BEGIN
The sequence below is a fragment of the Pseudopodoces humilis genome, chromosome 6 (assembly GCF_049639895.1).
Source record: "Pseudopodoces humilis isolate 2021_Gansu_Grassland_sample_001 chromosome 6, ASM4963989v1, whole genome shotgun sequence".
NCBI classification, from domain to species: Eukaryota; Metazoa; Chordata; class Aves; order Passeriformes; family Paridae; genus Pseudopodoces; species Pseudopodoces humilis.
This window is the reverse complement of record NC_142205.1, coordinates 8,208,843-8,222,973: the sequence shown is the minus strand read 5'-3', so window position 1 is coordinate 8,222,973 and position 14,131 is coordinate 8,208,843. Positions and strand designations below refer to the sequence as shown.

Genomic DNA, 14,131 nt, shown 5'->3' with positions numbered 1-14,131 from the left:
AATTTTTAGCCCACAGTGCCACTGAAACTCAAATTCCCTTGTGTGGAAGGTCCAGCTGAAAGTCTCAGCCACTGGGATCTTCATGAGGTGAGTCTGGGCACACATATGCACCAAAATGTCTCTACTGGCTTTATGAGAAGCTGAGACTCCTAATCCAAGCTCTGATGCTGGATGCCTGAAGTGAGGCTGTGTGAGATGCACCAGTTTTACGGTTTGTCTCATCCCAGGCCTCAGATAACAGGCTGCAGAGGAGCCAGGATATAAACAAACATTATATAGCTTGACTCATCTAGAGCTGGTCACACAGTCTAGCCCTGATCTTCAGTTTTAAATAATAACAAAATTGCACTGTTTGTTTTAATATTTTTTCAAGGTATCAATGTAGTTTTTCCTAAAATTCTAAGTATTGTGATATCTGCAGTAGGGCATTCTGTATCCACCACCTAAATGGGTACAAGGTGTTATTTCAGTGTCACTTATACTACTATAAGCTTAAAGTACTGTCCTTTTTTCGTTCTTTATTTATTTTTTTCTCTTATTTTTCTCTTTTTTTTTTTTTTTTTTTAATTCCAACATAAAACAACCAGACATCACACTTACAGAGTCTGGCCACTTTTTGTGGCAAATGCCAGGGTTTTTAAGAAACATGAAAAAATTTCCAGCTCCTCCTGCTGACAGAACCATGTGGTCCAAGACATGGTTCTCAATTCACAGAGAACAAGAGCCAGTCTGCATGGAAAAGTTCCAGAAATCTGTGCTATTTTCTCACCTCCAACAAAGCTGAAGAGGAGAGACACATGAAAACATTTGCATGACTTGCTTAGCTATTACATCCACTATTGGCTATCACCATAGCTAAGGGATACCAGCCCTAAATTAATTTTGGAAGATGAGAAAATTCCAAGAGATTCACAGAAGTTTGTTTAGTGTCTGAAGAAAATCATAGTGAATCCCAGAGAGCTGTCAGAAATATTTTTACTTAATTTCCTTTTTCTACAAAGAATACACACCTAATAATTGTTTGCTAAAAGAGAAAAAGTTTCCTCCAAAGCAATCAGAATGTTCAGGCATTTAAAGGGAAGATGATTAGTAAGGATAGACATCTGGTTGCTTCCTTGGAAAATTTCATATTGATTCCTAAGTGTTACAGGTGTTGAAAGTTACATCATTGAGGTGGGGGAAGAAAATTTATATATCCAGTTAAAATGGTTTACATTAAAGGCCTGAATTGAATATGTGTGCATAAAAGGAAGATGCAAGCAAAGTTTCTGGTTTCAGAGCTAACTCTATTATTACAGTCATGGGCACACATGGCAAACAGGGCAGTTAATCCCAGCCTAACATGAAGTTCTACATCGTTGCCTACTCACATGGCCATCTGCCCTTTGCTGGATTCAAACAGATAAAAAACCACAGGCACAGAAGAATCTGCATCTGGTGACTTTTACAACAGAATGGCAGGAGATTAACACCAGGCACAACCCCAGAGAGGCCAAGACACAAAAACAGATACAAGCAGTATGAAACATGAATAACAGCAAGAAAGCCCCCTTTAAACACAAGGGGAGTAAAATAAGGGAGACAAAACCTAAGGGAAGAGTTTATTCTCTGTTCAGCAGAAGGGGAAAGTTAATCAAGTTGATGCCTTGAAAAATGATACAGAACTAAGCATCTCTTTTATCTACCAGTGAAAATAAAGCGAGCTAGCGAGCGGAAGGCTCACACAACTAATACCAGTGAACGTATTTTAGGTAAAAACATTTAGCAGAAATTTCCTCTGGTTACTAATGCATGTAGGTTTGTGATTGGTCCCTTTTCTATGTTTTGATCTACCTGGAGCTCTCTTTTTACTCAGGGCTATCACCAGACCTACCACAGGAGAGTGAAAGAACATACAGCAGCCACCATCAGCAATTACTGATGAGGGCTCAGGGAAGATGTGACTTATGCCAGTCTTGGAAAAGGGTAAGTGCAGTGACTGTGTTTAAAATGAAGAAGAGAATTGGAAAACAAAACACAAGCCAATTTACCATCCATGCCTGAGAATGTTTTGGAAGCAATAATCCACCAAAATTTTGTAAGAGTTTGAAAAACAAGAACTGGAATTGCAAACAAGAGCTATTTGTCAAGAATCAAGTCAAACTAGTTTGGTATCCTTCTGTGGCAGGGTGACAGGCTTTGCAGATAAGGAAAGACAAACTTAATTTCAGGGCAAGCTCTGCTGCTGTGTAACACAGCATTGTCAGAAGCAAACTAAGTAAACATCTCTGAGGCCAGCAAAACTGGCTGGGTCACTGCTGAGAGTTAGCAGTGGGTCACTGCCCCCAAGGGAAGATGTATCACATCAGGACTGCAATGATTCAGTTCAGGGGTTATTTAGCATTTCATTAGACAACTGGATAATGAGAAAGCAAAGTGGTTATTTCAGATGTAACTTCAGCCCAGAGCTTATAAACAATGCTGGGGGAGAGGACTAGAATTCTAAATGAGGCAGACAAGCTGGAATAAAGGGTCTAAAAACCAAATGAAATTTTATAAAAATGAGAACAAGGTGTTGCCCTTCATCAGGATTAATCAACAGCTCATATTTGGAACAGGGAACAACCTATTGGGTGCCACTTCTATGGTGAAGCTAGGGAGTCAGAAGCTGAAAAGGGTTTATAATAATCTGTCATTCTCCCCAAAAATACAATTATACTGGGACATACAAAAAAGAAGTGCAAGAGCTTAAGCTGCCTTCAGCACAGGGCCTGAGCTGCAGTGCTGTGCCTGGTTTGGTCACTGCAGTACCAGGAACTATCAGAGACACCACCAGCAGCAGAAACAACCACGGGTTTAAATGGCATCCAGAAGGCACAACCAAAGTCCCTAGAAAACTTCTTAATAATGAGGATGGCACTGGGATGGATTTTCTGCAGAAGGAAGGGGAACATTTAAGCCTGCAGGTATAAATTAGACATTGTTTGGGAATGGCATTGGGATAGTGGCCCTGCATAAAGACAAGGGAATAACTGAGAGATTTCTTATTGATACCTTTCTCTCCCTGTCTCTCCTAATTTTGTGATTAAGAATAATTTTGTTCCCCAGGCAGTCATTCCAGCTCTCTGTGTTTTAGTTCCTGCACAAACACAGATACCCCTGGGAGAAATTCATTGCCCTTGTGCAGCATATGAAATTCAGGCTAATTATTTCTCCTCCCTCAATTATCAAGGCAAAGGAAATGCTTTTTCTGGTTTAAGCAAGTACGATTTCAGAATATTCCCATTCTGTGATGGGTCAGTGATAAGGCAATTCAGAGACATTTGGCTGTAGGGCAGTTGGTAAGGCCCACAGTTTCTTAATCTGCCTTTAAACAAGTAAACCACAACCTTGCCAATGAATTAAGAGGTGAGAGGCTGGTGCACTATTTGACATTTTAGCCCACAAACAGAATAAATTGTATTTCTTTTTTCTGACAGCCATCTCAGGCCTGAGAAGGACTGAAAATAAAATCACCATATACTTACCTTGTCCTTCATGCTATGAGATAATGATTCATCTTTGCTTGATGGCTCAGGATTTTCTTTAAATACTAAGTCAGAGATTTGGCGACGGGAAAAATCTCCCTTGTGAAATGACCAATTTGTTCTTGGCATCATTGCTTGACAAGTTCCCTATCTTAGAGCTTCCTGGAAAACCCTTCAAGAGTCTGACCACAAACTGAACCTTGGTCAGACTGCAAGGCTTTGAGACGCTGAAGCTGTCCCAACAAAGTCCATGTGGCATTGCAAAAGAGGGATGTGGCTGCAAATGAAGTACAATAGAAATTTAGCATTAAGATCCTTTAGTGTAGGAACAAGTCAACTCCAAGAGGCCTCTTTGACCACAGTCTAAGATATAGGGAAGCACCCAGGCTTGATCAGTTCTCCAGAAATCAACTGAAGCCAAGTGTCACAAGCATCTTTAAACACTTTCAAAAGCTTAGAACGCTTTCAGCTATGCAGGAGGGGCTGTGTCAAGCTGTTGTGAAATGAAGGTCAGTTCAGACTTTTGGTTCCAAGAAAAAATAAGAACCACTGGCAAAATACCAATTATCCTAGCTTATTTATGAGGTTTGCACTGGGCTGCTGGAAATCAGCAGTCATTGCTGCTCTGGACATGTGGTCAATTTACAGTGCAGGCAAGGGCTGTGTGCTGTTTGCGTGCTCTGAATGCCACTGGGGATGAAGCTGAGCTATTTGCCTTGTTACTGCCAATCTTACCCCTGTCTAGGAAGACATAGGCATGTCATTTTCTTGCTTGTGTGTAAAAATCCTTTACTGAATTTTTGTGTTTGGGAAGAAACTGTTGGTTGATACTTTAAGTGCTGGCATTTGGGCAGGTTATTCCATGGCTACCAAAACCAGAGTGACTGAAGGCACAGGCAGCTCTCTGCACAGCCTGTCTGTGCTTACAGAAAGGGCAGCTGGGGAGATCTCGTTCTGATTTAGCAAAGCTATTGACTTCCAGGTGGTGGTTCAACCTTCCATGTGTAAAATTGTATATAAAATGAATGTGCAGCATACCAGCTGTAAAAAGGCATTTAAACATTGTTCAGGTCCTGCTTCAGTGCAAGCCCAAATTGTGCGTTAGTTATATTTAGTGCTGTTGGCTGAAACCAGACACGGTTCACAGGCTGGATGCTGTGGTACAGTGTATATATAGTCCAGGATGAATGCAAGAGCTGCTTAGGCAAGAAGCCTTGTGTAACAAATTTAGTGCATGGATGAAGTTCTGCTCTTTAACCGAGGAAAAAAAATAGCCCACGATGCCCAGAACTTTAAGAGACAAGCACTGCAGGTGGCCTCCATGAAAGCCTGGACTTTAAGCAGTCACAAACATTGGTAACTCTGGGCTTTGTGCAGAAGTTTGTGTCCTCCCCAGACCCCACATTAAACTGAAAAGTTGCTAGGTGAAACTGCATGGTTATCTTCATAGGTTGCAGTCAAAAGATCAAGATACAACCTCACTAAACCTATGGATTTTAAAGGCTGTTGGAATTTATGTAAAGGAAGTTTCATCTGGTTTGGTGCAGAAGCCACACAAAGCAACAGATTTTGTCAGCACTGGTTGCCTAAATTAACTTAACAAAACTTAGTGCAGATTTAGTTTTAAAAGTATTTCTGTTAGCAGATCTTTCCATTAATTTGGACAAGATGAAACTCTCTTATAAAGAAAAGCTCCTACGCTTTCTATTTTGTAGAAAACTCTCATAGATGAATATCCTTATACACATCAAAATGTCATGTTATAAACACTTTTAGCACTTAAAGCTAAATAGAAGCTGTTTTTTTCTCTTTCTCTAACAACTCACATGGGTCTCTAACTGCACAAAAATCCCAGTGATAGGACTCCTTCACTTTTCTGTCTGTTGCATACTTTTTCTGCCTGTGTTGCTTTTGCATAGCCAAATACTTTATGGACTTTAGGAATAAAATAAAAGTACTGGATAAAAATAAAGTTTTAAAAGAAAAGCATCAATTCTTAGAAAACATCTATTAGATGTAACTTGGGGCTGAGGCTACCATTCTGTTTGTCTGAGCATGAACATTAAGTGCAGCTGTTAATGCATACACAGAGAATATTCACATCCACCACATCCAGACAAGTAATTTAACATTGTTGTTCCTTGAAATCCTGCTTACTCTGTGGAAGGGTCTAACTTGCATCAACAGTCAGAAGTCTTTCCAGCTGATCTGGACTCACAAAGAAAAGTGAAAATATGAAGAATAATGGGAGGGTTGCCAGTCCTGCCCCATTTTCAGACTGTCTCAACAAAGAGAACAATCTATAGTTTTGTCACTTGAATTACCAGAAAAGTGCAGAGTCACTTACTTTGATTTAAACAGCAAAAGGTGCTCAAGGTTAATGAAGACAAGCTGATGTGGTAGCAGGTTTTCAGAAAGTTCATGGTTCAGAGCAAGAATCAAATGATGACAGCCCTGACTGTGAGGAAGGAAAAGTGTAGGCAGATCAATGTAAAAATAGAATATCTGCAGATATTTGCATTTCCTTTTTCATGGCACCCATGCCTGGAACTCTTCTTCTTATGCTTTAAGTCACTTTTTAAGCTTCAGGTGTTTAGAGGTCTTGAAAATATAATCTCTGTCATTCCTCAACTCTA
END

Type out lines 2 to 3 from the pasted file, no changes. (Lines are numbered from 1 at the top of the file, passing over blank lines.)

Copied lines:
Source record: "Pseudopodoces humilis isolate 2021_Gansu_Grassland_sample_001 chromosome 6, ASM4963989v1, whole genome shotgun sequence".
NCBI classification, from domain to species: Eukaryota; Metazoa; Chordata; class Aves; order Passeriformes; family Paridae; genus Pseudopodoces; species Pseudopodoces humilis.